8 Common Beginner Tennis Mistakes and How to Avoid Them

Are you looking to get fit but don’t want to go to the gym? Then taking up a sport like tennis can be a great idea!

This sport requires a lot of footwork, coordination, strength, and agility, so playing one game can be a real workout. However, it’ll be so fun that it won’t feel like you’re exercising! Plus, you can play on your own, with a friend, or several people, making tennis a versatile sport.

Make sure you start out with good fundamentals though, or you’re in for a bad time. Read on for eight common beginner tennis mistakes and what you can do to avoid them.

1. Using the Wrong Equipment

Tennis beginners usually don’t want to spend money on equipment if they’re not sure about the sport yet. This means they’ll borrow whatever they can, and it’ll be a mishmash of things.

Often, they’ll have a tiny or hugely heavy racket, and/or it’ll be such an old racket, there’s no string tension left. Plus, they’ll show up in a loose t-shirt, jeans, and Converse sneakers.

If you picture the above scene, you’ll already know it’s completely wrong.

There are excellent beginner rackets that aren’t too expensive, so invest in one. As for your clothes, get decent tennis shoes and tighter athletic clothes that are both comfortable and breathable.

2. Hitting With Too Much Power

You want to give your opponent a challenge, so you want to send the ball flying, right? Obviously, this means you need to hit the ball with as much strength as possible.

However, this is one of the biggest mistakes you can make. When you bring the racket down with all your might, you’re sacrificing accuracy, and you might not even hit the ball!

As a beginner, it’s best to focus on your different tennis techniques rather than power. Once you’ve mastered these, the strength behind your strokes will naturally follow.

3. Swinging With Your Wrists or Elbows

Swinging with your wrists or elbows is not only bad form, but it’ll look and feel bad too. In fact, it’ll compromise your swinging power and result in a weak return.

You should always swing from the shoulders. This gives you more power and stability, and you won’t risk spraining your wrist or getting tennis elbow either.

4. Using the Wrong Grip

You can’t just place both your hands on the racket, swing, and hope for the best. You’d be surprised at what a proper tennis grip can do!

There are three general tennis grips: Continental (Chopper or Hammer), Western, and Semi-Western. You aren’t restricted to only one grip either; in fact, you’re encouraged to switch it up for different types of play.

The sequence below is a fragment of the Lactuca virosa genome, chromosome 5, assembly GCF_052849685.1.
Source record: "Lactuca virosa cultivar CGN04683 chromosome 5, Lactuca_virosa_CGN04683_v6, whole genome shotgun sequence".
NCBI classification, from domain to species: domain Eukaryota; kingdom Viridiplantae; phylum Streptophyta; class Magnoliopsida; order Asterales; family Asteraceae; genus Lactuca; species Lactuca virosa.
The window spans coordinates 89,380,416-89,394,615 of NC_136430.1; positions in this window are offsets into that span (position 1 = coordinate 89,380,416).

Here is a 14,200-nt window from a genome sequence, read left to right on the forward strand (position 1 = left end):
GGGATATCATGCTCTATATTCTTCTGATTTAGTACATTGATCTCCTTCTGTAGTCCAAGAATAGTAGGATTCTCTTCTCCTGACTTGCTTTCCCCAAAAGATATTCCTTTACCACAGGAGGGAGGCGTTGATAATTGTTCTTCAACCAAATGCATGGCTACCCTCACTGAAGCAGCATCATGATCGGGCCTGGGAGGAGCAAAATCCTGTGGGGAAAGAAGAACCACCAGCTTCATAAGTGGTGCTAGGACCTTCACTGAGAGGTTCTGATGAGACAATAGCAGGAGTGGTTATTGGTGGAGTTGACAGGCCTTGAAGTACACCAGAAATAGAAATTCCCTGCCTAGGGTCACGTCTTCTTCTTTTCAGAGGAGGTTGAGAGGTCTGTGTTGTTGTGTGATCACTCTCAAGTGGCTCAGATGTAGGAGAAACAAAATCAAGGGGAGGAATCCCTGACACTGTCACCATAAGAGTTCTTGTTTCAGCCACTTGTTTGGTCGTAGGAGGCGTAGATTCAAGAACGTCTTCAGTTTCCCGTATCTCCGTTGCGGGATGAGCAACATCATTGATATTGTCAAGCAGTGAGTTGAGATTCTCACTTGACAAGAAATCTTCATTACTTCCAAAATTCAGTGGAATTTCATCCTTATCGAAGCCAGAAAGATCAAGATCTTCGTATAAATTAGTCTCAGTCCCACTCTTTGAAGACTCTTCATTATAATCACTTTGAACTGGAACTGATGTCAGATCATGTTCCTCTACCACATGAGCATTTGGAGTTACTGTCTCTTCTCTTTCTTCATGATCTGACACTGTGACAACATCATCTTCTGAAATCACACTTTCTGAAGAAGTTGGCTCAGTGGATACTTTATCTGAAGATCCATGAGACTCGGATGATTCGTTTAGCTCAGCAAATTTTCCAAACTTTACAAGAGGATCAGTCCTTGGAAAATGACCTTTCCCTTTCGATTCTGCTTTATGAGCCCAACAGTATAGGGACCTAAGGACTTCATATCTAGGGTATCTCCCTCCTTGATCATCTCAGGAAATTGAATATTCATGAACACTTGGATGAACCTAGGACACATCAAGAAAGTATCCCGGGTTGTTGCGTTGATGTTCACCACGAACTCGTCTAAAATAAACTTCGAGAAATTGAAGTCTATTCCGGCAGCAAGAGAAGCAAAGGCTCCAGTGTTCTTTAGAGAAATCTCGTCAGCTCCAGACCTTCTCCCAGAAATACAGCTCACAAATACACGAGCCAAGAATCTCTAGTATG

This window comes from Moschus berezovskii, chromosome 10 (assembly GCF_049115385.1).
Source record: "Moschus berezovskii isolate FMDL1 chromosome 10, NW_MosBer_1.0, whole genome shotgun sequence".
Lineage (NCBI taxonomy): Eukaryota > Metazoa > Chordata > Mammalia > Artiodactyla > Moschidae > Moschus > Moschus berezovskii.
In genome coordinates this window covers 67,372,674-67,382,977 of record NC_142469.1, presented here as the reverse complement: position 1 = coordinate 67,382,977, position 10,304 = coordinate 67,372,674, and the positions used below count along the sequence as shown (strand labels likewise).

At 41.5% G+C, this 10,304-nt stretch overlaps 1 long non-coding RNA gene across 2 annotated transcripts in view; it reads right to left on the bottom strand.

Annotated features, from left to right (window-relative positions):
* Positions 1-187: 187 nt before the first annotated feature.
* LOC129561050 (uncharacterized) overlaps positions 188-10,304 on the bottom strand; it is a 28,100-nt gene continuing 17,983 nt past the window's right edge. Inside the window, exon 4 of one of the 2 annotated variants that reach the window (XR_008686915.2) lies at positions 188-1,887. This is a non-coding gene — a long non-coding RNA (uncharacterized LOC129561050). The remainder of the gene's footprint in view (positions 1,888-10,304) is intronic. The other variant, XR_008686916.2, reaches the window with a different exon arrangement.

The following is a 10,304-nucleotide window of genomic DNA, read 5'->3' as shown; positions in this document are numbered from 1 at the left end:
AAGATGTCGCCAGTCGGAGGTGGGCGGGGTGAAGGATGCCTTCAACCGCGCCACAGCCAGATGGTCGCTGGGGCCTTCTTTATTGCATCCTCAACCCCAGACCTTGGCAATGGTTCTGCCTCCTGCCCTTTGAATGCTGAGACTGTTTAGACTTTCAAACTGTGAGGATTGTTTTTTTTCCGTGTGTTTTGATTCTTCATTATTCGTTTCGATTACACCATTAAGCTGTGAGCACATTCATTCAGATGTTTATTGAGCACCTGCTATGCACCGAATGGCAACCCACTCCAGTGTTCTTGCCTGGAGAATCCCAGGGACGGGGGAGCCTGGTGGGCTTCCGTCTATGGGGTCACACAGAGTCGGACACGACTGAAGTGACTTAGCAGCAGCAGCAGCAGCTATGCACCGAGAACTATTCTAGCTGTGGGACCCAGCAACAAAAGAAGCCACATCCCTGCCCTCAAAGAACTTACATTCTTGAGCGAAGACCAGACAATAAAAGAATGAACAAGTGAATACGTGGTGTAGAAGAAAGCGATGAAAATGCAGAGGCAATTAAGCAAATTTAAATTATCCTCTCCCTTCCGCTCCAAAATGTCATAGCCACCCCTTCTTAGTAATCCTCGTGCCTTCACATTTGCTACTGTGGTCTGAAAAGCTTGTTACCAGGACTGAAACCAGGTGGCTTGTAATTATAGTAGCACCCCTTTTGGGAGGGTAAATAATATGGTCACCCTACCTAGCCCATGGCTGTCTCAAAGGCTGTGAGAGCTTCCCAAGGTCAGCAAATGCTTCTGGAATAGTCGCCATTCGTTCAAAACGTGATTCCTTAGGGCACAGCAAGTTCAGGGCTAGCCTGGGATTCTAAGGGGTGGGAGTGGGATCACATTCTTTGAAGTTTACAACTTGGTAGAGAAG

For example, when you’re serving, hitting overhead shots and volleys, or slicing, you should use the Continental grip. This is where you rest your index knuckle and heel pad on the second bevel on your racket.

If you’re a baseline player, then you should favor the Semi-Western grip. It gives topspin and power to your shots, and it gives you more control too. To do the Semi-Western grip, put your index knuckle and heel pad on the fourth bevel.

5. Not Following Through With Your Swings

Contrary to popular belief, the swing doesn’t end when you hit the ball. When you stop motion after contact, it’ll be like hitting a volley, where you’re mostly rebounding the energy coming toward you.

Ideally, you want your swing to be one smooth, continuous movement where the racket ends up with its handle near your shoulder and the face behind your ear. This will result in a swing that has some “oomph” behind it.

6. Not Practicing Footwork

Lots of beginners focus on their swings since that’s what keeps the ball in play. However, footwork in tennis is just as important, if not more so. After all, if you can’t get to the ball, how are you even going to return it to your opponent?

There are three main types of footwork: small, split, and big steps. You can do various drills to practice maneuvering the court. DO them with a friend, instructor, or even a tennis ball machine with the mode put on “random.”

In general, you want to shuffle side to side to cover the width of the court. Try to always return to the middle so you’re equidistant from the left and right.

7. Not Keeping Your Eye on the Ball

We’re not talking figuratively either. In any sport where there are balls involved, you need to keep constant watch over them. If you don’t, then you might mis-hit or miss the ball in tennis.

Watching the ball can also train your eye and brain. The more you play, the better you’ll be able to anticipate where the ball will land. As a result, you’ll outplay your opponents.

8. Not Using Your Backhand

We’ll admit that it feels awkward to use the backhand, which is why most players favor the forehand. But your opponents know this, and they’ll try to attack your weakness.

When you’re practicing, force yourself to use your backhand instead of bending over backward to use your forehand. The sooner you get used to this stroke, the sooner it’ll become second nature to use it.

Say “No” to These Beginner Tennis Mistakes

You’re bound to make beginner tennis mistakes, but you should take them as learning opportunities!

However, there’s no denying that if you’re aware of the common newbie mistakes, you’ll advance your skills much quicker. If you know what not to do, then it’ll be easier to focus on the correct things.

Check out the rest of our blog page for more advice on improving your sports skills.

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